Ashley.hunt60 gives a nice overview of the problem, so I’ll try to go through it in some detail. Smile

First I’ve got to mention that the laws of physics break down at the very first moment of the big bang, so I’ll start right afterwards, when we imagine a universe in equilibrium, where there were no variations in energy.
At one point cosmologists think there was a period of inflation, which basically is an enormous rate of expansion, so much faster there’s no comparison to the expansion today. At the end of this inflation period, there were some minute fluctuations in the rate of expansion itself, which created pockets of space that had expanded more than others, creating differences in densities from place to place. This density contrast then grows with time and eventually become big enough for the gravitational potential energy to take hold of the mass and collapse it into what we now call galaxies.
From this point, as the universe expand, the amount of mass needed for gravity to collapse has decreased, which is why we now have stars and not just supermassive black holes and bodies the size of galaxies.
This evolution is depicted quite nicely in this picture here that I sto... borrowed.
   

Because this description was pretty bad (in my opinion), I’ve flexed my paint skills to try explain a little better below. Tongue

   

This may have been a very sketchy way of explaining it, but if you want to know more I’d recommend the last couple of chapters of “Introduction to Cosmology” by Barbara Ryden and Leonard Susskind’s youtube lectures on Cosmology (I believe it’s lecture 6 or 7 he talks about this in particular, can’t remember). Both goes into quite a lot of details though (math included).

hmm.. can't seem to get the attachments working..
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26-04-2011, 02:55 PM
RE: 2nd law of thermodynamcs <> Big Bang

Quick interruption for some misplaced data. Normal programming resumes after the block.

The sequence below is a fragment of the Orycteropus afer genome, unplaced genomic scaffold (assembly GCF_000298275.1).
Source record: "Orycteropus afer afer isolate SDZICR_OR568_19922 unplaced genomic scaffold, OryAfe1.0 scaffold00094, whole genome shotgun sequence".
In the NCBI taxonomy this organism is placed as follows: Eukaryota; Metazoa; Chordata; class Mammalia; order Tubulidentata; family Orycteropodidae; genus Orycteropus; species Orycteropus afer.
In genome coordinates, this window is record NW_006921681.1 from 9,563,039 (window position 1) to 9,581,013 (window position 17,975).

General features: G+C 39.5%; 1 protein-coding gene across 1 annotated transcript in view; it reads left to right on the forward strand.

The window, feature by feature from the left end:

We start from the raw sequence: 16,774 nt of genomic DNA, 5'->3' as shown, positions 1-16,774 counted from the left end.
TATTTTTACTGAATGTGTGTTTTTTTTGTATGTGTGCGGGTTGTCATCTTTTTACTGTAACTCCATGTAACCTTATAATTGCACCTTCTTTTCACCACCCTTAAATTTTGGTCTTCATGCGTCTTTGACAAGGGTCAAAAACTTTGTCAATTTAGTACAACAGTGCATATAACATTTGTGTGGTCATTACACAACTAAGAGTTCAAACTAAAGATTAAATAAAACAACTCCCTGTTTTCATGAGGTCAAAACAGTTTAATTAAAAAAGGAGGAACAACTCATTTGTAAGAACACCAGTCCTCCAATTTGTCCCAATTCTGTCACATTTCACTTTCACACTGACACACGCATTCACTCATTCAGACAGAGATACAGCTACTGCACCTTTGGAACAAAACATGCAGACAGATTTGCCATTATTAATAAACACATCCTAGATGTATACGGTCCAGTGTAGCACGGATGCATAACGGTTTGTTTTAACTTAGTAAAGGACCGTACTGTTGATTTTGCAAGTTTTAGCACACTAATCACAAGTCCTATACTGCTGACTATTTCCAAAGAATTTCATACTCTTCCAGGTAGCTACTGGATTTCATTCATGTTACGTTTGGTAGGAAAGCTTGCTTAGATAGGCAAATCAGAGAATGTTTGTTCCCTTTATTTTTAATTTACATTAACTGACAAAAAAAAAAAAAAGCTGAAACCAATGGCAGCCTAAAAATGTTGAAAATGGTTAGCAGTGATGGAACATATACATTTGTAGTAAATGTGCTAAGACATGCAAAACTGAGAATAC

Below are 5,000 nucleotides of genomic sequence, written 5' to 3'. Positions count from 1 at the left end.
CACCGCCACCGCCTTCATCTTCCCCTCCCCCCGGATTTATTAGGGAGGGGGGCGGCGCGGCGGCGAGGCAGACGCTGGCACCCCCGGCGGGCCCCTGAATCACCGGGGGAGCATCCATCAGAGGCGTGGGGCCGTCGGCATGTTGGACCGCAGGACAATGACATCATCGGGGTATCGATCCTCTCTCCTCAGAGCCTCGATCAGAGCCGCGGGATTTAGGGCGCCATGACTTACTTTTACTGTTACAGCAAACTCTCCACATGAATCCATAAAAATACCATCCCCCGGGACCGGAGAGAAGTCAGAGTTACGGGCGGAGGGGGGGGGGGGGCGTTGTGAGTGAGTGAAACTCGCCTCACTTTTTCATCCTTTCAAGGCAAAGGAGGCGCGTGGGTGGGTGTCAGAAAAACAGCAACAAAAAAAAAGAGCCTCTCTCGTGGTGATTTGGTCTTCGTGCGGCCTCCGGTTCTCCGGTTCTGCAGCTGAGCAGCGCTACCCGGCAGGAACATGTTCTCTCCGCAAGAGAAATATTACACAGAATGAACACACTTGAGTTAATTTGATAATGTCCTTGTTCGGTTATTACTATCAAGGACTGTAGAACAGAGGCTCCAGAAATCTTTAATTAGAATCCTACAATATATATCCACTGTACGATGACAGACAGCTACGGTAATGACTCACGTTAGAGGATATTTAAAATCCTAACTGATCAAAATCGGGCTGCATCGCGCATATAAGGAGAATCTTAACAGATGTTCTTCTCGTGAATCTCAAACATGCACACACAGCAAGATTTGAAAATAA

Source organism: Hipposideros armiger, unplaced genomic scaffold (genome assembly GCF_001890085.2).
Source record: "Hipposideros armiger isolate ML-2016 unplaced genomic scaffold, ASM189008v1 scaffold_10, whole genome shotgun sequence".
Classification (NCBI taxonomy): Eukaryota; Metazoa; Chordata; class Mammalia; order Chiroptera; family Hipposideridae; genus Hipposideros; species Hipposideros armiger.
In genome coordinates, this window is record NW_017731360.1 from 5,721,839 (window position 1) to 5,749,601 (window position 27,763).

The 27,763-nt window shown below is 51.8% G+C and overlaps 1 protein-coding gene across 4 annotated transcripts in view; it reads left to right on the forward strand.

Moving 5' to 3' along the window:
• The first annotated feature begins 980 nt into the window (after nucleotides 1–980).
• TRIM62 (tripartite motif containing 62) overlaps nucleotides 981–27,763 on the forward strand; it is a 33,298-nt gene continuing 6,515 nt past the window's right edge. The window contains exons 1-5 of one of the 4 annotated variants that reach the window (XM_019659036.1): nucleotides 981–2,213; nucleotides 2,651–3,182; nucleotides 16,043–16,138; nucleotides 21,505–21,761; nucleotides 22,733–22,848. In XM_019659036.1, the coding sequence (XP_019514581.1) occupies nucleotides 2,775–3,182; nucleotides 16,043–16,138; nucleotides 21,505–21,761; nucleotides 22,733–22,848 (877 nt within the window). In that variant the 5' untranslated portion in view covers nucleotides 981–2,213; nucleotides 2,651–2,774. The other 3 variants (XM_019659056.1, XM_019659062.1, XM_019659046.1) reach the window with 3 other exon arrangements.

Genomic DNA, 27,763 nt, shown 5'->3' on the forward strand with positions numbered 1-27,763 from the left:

Thanks...
A good post
The stol... burrowed picture makes it a bit more comprehensible for me...

Observer

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02-05-2011, 12:05 PM
RE: 2nd law of thermodynamcs <> Big Bang
I'm a YEC, but I disagree that The Big Bang violates the Second Law of Thermodynamics because adding energy does not always increase entropy. This can be demonstrated in both chemistry and physics. It may seem like I would be shooting myself in the foot, but I'm not. There are better arguments to use against The Big Bang. I think the argument really comes from semantics and not the law itself. Those types of arguments should be avoided.
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02-05-2011, 05:22 PM
RE: 2nd law of thermodynamcs <> Big Bang
(25-04-2011 02:19 PM)The_observer Wrote:  If everything was in a stable singularity in the beginning, then that means that that point had really low entropy. I don't really understand how from that point planets can form since that would automatically means galaxies and planets would be a higher form of entropy. the "junk-level" of a planet is higher then that of the singularity.

In layman terms: I have a cup... I smack it on the ground. Now I have more cups... Do I?? Huh I can imagine some shards of the cup are still usable to drink from...


I just can't get my mind around that...

The way that I've used to grasp this that prior to the Big Bang, all matter was in the form of energy (as far as my understanding of physics goes, this could be true since atoms didn't form until a little while post-explosion). The overall entropy of the system can be maintained as the energy flows around. The explosion could therefor have come around from a moment with a large enough nonconformity. Then, similar to a Van de Graaf generator that has stored a large amount of energy and you disturb the overall layout of the electrons, you get a nice spark Cool